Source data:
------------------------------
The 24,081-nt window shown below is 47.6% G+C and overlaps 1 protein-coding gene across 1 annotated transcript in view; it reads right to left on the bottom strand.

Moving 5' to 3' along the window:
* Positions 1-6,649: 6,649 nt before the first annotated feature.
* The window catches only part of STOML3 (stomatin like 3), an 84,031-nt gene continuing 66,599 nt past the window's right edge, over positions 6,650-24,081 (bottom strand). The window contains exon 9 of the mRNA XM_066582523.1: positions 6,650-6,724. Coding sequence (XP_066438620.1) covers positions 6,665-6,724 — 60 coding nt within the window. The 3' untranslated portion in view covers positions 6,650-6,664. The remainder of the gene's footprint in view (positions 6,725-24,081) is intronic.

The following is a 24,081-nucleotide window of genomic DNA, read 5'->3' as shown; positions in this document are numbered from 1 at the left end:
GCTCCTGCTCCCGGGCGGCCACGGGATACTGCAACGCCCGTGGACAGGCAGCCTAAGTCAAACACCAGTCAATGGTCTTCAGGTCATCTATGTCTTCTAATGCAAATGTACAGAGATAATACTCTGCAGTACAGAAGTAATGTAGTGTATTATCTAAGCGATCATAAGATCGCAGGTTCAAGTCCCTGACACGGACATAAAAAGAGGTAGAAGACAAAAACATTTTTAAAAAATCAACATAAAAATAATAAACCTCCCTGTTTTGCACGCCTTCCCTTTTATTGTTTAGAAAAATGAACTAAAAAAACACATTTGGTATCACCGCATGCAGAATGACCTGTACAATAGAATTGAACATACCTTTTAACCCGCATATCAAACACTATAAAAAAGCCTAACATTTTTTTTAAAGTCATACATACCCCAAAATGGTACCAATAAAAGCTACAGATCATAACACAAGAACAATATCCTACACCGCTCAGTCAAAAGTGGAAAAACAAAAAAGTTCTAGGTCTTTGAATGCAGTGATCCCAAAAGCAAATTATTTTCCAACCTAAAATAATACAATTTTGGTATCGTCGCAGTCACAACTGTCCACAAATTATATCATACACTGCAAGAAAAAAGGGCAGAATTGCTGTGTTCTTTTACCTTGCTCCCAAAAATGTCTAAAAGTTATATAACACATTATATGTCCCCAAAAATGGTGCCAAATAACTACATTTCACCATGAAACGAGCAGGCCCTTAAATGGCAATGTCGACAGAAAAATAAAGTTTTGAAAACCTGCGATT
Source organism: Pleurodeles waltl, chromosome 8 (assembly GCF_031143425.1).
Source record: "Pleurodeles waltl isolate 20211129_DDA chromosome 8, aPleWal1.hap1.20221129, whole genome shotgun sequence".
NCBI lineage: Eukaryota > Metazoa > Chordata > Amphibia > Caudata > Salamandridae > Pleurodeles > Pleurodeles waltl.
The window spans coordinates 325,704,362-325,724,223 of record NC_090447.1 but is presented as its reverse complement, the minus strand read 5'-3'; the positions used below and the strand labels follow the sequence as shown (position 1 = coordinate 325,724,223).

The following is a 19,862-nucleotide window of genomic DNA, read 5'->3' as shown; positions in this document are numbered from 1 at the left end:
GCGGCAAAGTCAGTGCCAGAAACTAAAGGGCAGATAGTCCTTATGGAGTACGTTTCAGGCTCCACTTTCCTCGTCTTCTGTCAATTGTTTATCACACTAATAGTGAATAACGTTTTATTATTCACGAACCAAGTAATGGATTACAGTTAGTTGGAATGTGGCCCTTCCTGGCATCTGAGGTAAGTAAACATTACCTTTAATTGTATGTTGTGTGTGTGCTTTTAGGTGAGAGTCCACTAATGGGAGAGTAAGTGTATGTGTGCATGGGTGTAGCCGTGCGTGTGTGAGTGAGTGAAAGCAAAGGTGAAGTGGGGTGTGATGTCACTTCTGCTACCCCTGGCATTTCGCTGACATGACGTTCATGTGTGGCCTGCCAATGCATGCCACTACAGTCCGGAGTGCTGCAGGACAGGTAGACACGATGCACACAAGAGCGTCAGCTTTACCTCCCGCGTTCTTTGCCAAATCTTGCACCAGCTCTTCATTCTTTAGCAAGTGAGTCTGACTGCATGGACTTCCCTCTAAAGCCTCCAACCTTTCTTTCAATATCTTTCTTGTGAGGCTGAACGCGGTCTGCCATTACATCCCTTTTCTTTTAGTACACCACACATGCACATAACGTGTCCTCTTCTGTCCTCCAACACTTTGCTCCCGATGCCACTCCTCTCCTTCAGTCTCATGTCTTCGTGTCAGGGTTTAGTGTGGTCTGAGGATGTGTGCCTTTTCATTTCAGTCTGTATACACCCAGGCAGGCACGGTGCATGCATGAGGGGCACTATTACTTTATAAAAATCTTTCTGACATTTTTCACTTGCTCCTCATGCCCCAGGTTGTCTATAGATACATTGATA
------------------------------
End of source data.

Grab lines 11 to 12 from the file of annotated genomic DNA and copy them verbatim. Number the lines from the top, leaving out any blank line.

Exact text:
The following is a 19,862-nucleotide window of genomic DNA, read 5'->3' as shown; positions in this document are numbered from 1 at the left end:
GCGGCAAAGTCAGTGCCAGAAACTAAAGGGCAGATAGTCCTTATGGAGTACGTTTCAGGCTCCACTTTCCTCGTCTTCTGTCAATTGTTTATCACACTAATAGTGAATAACGTTTTATTATTCACGAACCAAGTAATGGATTACAGTTAGTTGGAATGTGGCCCTTCCTGGCATCTGAGGTAAGTAAACATTACCTTTAATTGTATGTTGTGTGTGTGCTTTTAGGTGAGAGTCCACTAATGGGAGAGTAAGTGTATGTGTGCATGGGTGTAGCCGTGCGTGTGTGAGTGAGTGAAAGCAAAGGTGAAGTGGGGTGTGATGTCACTTCTGCTACCCCTGGCATTTCGCTGACATGACGTTCATGTGTGGCCTGCCAATGCATGCCACTACAGTCCGGAGTGCTGCAGGACAGGTAGACACGATGCACACAAGAGCGTCAGCTTTACCTCCCGCGTTCTTTGCCAAATCTTGCACCAGCTCTTCATTCTTTAGCAAGTGAGTCTGACTGCATGGACTTCCCTCTAAAGCCTCCAACCTTTCTTTCAATATCTTTCTTGTGAGGCTGAACGCGGTCTGCCATTACATCCCTTTTCTTTTAGTACACCACACATGCACATAACGTGTCCTCTTCTGTCCTCCAACACTTTGCTCCCGATGCCACTCCTCTCCTTCAGTCTCATGTCTTCGTGTCAGGGTTTAGTGTGGTCTGAGGATGTGTGCCTTTTCATTTCAGTCTGTATACACCCAGGCAGGCACGGTGCATGCATGAGGGGCACTATTACTTTATAAAAATCTTTCTGACATTTTTCACTTGCTCCTCATGCCCCAGGTTGTCTATAGATACATTGATA